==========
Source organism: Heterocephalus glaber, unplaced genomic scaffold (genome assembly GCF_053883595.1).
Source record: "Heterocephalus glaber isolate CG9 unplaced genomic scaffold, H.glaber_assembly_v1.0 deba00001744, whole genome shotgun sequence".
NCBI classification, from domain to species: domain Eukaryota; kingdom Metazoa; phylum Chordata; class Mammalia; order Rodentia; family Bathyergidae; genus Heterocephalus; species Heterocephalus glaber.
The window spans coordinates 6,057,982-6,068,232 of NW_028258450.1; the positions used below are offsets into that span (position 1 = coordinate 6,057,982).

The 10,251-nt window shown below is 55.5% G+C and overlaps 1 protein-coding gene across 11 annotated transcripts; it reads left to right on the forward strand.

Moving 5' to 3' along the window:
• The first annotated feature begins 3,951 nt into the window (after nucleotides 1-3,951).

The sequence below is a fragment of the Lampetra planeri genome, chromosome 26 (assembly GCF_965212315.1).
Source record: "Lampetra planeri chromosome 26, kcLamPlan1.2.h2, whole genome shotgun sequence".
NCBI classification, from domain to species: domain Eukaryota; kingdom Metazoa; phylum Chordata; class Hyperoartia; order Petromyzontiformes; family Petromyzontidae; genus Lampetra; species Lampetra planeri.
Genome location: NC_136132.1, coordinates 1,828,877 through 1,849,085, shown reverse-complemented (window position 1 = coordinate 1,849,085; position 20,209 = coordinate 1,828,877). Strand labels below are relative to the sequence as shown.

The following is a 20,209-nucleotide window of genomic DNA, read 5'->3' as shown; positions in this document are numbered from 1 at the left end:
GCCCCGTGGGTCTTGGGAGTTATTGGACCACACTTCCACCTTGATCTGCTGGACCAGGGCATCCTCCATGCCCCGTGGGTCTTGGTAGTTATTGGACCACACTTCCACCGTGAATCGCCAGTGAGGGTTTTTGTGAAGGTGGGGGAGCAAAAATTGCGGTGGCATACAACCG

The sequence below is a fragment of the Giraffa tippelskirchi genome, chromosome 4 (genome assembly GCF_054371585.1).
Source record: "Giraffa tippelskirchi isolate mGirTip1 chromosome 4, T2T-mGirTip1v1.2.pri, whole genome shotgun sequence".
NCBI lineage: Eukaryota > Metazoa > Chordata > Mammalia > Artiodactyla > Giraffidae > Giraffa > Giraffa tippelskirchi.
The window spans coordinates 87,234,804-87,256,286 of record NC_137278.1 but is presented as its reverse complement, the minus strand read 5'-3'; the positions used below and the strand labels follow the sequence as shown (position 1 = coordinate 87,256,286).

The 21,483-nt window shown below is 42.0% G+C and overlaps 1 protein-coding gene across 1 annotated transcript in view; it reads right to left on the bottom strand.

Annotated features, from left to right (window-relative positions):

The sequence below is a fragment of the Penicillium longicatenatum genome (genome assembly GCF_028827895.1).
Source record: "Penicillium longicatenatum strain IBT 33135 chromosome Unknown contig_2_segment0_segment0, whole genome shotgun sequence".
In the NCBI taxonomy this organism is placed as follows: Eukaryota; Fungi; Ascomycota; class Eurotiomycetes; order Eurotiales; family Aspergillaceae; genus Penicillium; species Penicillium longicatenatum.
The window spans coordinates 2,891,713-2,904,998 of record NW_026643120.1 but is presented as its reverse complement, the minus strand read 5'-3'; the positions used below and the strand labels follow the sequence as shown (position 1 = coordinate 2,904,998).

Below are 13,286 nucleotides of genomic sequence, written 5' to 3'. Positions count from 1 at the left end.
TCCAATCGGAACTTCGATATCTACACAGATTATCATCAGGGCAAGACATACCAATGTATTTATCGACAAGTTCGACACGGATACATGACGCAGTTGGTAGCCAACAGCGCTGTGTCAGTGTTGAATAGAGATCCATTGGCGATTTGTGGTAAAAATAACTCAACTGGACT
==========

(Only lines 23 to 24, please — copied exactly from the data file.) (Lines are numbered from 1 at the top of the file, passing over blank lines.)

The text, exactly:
The window spans coordinates 2,891,713-2,904,998 of record NW_026643120.1 but is presented as its reverse complement, the minus strand read 5'-3'; the positions used below and the strand labels follow the sequence as shown (position 1 = coordinate 2,904,998).

Below are 13,286 nucleotides of genomic sequence, written 5' to 3'. Positions count from 1 at the left end.